Scott Steinberg’s article on CNN.com this morning got me thinking. Not about museums per se, but making historic games available for people to play and study.
However, let me first get something off my chest about video game museums. I’m really happy that some museums are sprouting up, and I’m a big fan of the International Center for the History of Electronic Games. But I really wish we had a video game museum in the San Francisco Bay area, which was the home of Atari. What better place?
We do have the Musee Mecanique, which is fantastic and specializes in early-1900s games. We also have the Pacific Pinball Museum, which you could say specializes in 1940-1980 games. What about 1980-2010 games? Arcade games? PC games? Console games? Where will people go to see these?
About a year ago I got together with a group of local folks with the same interest and we had a chat about the idea of starting up a local video game museum, but we’re all very busy and it was difficult to keep the momentum going. I still think about it a lot though.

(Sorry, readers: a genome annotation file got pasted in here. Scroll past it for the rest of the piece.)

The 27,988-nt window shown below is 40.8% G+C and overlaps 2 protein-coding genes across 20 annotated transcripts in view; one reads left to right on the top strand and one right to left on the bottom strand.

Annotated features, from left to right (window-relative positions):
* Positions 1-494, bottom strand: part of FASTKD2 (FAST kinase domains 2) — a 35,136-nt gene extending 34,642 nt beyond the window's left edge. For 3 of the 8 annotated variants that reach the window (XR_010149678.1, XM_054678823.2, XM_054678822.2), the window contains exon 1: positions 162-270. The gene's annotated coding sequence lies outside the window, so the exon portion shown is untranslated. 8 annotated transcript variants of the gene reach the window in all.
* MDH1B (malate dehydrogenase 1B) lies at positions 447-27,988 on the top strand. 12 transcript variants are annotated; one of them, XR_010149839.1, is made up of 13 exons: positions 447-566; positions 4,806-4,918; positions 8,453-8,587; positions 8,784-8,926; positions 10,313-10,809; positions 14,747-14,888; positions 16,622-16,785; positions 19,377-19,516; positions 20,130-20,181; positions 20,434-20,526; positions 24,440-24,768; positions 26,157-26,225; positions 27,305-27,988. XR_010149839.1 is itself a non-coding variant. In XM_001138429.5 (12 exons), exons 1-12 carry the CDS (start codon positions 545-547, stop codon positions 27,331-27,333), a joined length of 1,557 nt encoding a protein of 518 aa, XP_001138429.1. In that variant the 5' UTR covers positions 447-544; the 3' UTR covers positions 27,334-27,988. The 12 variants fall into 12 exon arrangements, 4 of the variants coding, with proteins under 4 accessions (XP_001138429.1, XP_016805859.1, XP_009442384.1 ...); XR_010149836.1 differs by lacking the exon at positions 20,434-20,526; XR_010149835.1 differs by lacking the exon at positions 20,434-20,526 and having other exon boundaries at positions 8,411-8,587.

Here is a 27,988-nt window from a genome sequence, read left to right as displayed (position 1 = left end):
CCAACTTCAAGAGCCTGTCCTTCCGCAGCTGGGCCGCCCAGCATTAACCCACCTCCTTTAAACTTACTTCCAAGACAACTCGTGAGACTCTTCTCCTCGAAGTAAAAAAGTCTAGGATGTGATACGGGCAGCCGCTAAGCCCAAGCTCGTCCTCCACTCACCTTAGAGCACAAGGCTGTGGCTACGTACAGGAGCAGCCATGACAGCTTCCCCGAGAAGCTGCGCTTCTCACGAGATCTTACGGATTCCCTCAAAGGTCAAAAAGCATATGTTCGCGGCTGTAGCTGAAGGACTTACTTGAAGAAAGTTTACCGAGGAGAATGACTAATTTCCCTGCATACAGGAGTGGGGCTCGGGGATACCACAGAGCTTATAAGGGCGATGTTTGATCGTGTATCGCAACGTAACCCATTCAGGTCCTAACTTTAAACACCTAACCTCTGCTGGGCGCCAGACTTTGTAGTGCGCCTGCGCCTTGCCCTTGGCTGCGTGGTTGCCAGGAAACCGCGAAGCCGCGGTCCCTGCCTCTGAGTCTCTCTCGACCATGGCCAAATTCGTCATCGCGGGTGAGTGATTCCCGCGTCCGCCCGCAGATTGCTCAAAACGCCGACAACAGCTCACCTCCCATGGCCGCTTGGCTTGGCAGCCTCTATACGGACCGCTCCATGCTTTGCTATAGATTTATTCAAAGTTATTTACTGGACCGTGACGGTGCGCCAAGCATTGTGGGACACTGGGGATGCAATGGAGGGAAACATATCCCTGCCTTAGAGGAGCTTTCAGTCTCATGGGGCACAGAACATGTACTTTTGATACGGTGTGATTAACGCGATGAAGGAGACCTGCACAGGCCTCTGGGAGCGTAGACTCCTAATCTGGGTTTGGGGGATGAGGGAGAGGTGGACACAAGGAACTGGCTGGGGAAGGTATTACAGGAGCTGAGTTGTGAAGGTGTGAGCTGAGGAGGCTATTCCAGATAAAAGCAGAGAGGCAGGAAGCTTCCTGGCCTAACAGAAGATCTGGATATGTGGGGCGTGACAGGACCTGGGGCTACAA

However, there is one thing I’m spending a lot of time thinking about at work lately, and that’s Native Client, the sandbox for running compiled code inside of the Chrome web browser. Having compiled C++ games able to run in the browser is something I get very excited about. It makes me wonder – would it be possible to get some of these old games running in the browser via MAME? That could really lower the barrier to playing some of the historic older games… although admittedly nothing is quite like the experience of playing them on the original hardware.
I wonder, would it be interesting to emulate the old tools as well? I’m inspired by people creating new games for the Atari 2600, like Ed Fries’ Halo 2600 and Ian Bogost’s Guru Meditation. To me it would be very interesting to see what the experience was like of creating games for the Atari 2600 or Intellivision “back in the day”.
I’m going to do some playing around and see what I can get to work. Native Client is still fairly young, and under rapid development. But it could wind up being a wonderful way to share the love of historic video games with others.